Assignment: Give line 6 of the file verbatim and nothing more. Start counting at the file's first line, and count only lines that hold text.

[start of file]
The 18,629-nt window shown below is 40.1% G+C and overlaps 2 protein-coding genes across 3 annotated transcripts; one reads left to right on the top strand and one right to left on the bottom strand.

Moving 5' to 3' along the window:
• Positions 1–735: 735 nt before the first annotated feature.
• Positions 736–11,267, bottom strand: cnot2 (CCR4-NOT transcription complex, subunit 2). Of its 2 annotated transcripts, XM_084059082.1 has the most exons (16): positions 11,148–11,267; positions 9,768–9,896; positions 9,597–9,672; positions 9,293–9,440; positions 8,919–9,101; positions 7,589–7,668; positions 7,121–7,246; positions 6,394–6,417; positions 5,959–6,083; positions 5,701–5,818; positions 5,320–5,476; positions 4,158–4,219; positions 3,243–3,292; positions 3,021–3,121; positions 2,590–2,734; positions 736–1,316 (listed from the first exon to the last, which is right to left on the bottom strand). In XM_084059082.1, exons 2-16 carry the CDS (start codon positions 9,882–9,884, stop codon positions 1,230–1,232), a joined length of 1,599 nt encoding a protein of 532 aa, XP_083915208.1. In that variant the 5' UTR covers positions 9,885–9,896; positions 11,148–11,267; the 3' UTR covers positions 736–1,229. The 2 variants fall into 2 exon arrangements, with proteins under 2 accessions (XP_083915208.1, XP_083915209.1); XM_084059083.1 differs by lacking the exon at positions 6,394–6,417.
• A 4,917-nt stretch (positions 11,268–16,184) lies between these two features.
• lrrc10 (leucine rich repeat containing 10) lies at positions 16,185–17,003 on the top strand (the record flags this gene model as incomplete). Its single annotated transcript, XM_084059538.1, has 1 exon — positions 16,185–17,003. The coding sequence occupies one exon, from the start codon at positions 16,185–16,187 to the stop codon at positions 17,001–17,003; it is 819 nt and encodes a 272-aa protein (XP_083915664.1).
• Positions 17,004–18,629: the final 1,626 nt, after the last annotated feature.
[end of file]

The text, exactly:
• lrrc10 (leucine rich repeat containing 10) lies at positions 16,185–17,003 on the top strand (the record flags this gene model as incomplete). Its single annotated transcript, XM_084059538.1, has 1 exon — positions 16,185–17,003. The coding sequence occupies one exon, from the start codon at positions 16,185–16,187 to the stop codon at positions 17,001–17,003; it is 819 nt and encodes a 272-aa protein (XP_083915664.1).